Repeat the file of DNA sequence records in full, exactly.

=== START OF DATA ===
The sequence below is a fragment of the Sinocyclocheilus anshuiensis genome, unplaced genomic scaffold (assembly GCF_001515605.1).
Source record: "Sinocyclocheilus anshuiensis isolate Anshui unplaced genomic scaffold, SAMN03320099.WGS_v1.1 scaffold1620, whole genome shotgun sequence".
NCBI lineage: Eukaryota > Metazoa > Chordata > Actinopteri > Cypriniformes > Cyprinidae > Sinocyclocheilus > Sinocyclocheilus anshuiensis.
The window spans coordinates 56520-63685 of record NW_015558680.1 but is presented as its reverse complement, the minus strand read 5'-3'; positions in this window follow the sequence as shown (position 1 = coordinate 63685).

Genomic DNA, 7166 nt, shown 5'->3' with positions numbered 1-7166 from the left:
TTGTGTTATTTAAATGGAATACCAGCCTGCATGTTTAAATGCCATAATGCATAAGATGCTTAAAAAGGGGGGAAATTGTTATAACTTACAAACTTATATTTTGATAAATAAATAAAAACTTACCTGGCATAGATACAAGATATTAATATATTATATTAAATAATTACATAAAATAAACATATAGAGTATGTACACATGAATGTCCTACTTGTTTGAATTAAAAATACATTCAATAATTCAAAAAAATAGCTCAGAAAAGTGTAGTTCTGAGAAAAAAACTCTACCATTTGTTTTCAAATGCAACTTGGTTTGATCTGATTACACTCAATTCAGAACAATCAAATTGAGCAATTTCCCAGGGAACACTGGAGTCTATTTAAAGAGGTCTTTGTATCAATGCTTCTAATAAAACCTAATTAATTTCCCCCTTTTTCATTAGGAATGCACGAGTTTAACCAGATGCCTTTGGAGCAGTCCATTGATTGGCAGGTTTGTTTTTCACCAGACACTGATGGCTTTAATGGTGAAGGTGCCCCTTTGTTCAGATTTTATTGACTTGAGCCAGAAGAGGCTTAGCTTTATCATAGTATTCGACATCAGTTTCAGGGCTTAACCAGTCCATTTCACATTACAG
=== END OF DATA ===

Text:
The sequence below is a fragment of the Sinocyclocheilus anshuiensis genome, unplaced genomic scaffold (assembly GCF_001515605.1).
Source record: "Sinocyclocheilus anshuiensis isolate Anshui unplaced genomic scaffold, SAMN03320099.WGS_v1.1 scaffold1620, whole genome shotgun sequence".
NCBI lineage: Eukaryota > Metazoa > Chordata > Actinopteri > Cypriniformes > Cyprinidae > Sinocyclocheilus > Sinocyclocheilus anshuiensis.
The window spans coordinates 56520-63685 of record NW_015558680.1 but is presented as its reverse complement, the minus strand read 5'-3'; positions in this window follow the sequence as shown (position 1 = coordinate 63685).

Genomic DNA, 7166 nt, shown 5'->3' with positions numbered 1-7166 from the left:
TTGTGTTATTTAAATGGAATACCAGCCTGCATGTTTAAATGCCATAATGCATAAGATGCTTAAAAAGGGGGGAAATTGTTATAACTTACAAACTTATATTTTGATAAATAAATAAAAACTTACCTGGCATAGATACAAGATATTAATATATTATATTAAATAATTACATAAAATAAACATATAGAGTATGTACACATGAATGTCCTACTTGTTTGAATTAAAAATACATTCAATAATTCAAAAAAATAGCTCAGAAAAGTGTAGTTCTGAGAAAAAAACTCTACCATTTGTTTTCAAATGCAACTTGGTTTGATCTGATTACACTCAATTCAGAACAATCAAATTGAGCAATTTCCCAGGGAACACTGGAGTCTATTTAAAGAGGTCTTTGTATCAATGCTTCTAATAAAACCTAATTAATTTCCCCCTTTTTCATTAGGAATGCACGAGTTTAACCAGATGCCTTTGGAGCAGTCCATTGATTGGCAGGTTTGTTTTTCACCAGACACTGATGGCTTTAATGGTGAAGGTGCCCCTTTGTTCAGATTTTATTGACTTGAGCCAGAAGAGGCTTAGCTTTATCATAGTATTCGACATCAGTTTCAGGGCTTAACCAGTCCATTTCACATTACAG